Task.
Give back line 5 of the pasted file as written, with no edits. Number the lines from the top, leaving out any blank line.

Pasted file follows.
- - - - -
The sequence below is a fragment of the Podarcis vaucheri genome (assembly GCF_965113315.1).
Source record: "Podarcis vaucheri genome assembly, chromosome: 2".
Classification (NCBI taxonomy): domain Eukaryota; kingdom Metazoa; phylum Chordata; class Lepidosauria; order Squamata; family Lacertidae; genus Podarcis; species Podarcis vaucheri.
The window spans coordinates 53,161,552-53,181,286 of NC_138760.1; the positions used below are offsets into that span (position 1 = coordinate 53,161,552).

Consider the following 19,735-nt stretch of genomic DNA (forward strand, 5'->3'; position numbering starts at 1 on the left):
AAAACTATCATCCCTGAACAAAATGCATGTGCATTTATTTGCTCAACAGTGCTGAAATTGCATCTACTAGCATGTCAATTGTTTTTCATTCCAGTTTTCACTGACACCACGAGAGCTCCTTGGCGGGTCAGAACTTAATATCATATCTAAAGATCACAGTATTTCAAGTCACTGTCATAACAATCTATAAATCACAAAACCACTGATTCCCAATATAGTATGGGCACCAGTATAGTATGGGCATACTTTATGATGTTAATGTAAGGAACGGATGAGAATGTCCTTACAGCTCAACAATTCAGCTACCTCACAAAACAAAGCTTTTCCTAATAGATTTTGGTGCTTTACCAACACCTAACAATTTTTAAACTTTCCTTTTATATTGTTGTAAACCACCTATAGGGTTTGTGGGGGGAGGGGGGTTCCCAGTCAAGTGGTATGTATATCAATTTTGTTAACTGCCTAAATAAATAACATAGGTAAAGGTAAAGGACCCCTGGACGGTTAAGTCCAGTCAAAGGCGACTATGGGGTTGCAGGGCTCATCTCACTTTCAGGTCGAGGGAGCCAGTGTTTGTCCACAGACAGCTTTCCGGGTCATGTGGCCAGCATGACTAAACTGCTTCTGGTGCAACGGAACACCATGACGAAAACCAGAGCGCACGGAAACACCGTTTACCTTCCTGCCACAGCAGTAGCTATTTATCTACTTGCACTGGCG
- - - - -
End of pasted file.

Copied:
Consider the following 19,735-nt stretch of genomic DNA (forward strand, 5'->3'; position numbering starts at 1 on the left):